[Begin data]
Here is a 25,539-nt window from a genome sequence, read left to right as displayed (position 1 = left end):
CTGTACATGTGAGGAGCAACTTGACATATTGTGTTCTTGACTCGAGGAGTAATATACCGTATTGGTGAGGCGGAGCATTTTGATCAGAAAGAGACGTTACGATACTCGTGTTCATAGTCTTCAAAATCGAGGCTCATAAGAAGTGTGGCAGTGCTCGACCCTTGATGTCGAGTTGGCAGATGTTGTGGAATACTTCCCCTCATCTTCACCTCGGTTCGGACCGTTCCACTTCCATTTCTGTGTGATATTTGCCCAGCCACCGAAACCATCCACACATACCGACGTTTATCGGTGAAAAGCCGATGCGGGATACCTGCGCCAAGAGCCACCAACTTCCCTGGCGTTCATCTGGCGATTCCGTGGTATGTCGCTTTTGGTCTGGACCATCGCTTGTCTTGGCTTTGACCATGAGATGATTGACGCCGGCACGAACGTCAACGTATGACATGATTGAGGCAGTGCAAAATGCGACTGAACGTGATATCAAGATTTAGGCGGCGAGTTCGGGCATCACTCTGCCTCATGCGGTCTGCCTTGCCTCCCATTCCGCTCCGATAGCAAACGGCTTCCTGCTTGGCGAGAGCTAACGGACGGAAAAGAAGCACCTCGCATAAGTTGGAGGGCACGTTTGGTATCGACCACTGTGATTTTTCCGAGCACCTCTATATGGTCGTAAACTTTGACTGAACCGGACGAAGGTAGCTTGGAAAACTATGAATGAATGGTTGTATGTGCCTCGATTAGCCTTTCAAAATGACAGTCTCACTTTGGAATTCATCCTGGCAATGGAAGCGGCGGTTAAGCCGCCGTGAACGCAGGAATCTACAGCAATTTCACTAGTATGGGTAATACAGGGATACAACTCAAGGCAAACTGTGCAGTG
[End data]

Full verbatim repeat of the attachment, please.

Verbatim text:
Here is a 25,539-nt window from a genome sequence, read left to right as displayed (position 1 = left end):
CTGTACATGTGAGGAGCAACTTGACATATTGTGTTCTTGACTCGAGGAGTAATATACCGTATTGGTGAGGCGGAGCATTTTGATCAGAAAGAGACGTTACGATACTCGTGTTCATAGTCTTCAAAATCGAGGCTCATAAGAAGTGTGGCAGTGCTCGACCCTTGATGTCGAGTTGGCAGATGTTGTGGAATACTTCCCCTCATCTTCACCTCGGTTCGGACCGTTCCACTTCCATTTCTGTGTGATATTTGCCCAGCCACCGAAACCATCCACACATACCGACGTTTATCGGTGAAAAGCCGATGCGGGATACCTGCGCCAAGAGCCACCAACTTCCCTGGCGTTCATCTGGCGATTCCGTGGTATGTCGCTTTTGGTCTGGACCATCGCTTGTCTTGGCTTTGACCATGAGATGATTGACGCCGGCACGAACGTCAACGTATGACATGATTGAGGCAGTGCAAAATGCGACTGAACGTGATATCAAGATTTAGGCGGCGAGTTCGGGCATCACTCTGCCTCATGCGGTCTGCCTTGCCTCCCATTCCGCTCCGATAGCAAACGGCTTCCTGCTTGGCGAGAGCTAACGGACGGAAAAGAAGCACCTCGCATAAGTTGGAGGGCACGTTTGGTATCGACCACTGTGATTTTTCCGAGCACCTCTATATGGTCGTAAACTTTGACTGAACCGGACGAAGGTAGCTTGGAAAACTATGAATGAATGGTTGTATGTGCCTCGATTAGCCTTTCAAAATGACAGTCTCACTTTGGAATTCATCCTGGCAATGGAAGCGGCGGTTAAGCCGCCGTGAACGCAGGAATCTACAGCAATTTCACTAGTATGGGTAATACAGGGATACAACTCAAGGCAAACTGTGCAGTG